Wearable technologies, including body-worn sensors, Augmented Reality glasses, Virtual Reality headsets, and even exoskeletons, are going to play a key role in the connected workplace of the future. That future is near: The global mobile workforce is set to reach nearly 2 billion by 2022—that’s 2 billion workers who need their hands free to work better and in tandem (not competition) with machines. Moreover, IoT-derived business insights won’t be truly transformational without human agents to act upon them in real time on the factory floor and in the field; and that information is best delivered heads-up and hands-free.
Ever since enterprises took control of the fate of Google Glass in 2014, use cases of wearables in the workplace have fallen under six distinct categories. The following are the most promising applications for wearable technology – especially head-worn devices – in business and industry:
- Heads-up, hands-free information: Easy access to information from an ERP system using gesture, touch or voice; step-by-step instructions for assembling, fixing or inspecting; safety alerts; and hands-free documentation of information
Paper work orders, tablets, and stationary PCs are not ideal for workers who need their eyes and hands on the job. Instructions and visual cues for everything from wiring the wing of an airplane to servicing an elevator can be displayed via smart glasses, overlaid on top of the user’s real-world view. Glasses can also be used to record work issues and progress, and smartwatches for short checklist items and haptic feedback.
- Remote guidance, collaboration and troubleshooting: Using the embedded camera and microphone in smart glasses to share a live, first-person view of a situation with an off-site expert or colleague
Machine downtime costs businesses in terms of profit and customer satisfaction. Rather than travel to the worksite (at the company’s expense) to resolve an issue, an SME or seasoned worker could diagnose the problem through an on-site operator’s smart glasses, guiding her through the fix verbally or annotating her field of view. For an inexperienced worker, having a second pair of eyes reduces errors. Other possibilities include collaborating in a 3D world through immersive technologies.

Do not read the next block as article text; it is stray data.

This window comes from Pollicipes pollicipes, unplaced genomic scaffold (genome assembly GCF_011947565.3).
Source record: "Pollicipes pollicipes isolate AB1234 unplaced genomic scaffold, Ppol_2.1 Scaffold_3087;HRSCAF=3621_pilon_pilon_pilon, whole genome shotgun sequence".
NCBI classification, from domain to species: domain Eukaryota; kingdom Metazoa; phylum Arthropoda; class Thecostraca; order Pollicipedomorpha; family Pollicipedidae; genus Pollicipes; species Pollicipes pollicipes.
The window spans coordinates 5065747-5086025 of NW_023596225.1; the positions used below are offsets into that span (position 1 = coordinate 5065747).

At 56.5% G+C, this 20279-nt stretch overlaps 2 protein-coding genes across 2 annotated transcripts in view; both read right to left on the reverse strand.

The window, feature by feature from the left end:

- Design and asset visualization: Using Augmented and Virtual Reality for design development, collaboration and review; for workspace, financial or operations planning
Building projects are notoriously uncoordinated and slow: The process of conceiving a building idea in 3D, translating it into 2D and then executing in the real environment makes it difficult for all stakeholders to work off the same design. Using one platform like AR or VR from design to construction can help everyone from the client to the drywall contractor visualize the final product, thereby preventing expensive mistakes and rework. Non-AEC professionals can use the same technology to digest complex information, understand complex situations, and plan with moving parts.
- Training: Just-in-time, on-the-job training via step-by-step instructions, AR content or remote teacher; having experienced workers record first-person videos of best practices; and AR/VR training simulations
The workforce is changing: Baby boomers are retiring at a faster rate than they can be replaced, creating a skilled labor shortage in many industries. At the same time, automation and robotics are taking over manual labor and repetitive tasks, forcing workers to develop higher skills. AR and VR offer new paradigms for learning and capturing knowledge that have proven quicker and more effective than traditional training methods like lectures and demonstrations.
- Safety: Making sure workers follow proper procedure via remote guidance or in-FOV instruction; wearable sensors for tracking safety-impacting metrics; safety warnings and behavior modification using a wearable; and exoskeletons to augment physical ability and reduce injuries
Half the job of keeping employees safe is knowing where they are and making sure they do things correctly. Advanced biometric, ergonomic, GPS and environmental sensors can be embedded in a wide variety of wearable form factors, alerting workers to risks in real time and training them to use proper form. Insight gleaned from wearable sensor data can also lead to safety-improving changes to the workplace itself.
- Sales: Improving customer service by enabling remote shopping, virtual product and service experiences, and contactless payments; allowing employees to view customer information at the point of sale to provide faster, more personalized service; and using AR/VR as a sales and marketing tool
Wearable tech allows for new, convenient and highly persuasive shopping opportunities. A car buyer using AR glasses to view hundreds of different vehicle options and an architect creating a VR tour of a client’s new home design are two examples. Wearables can also create consumer trust, for instance by allowing workers to stream video from a job to the customer as proof of service.
Wearable technologies can be applied in the above six ways in nearly every industry. Despite consumer misgivings about wearables, tomorrow’s workers will wear their technology, from glasses to discreet sensors, making them safer and more productive.
About the Author
Emily Friedman is a New York-based enterprise emerging technology advocate, journalist and facilitator. She currently serves as the Head of Content and Lead Writer at BrainXchange, the Manager, Lead Journalist and Senior Editor of EnterpriseWear Blog; the leading resource for new realities and all things wearable in business and industry.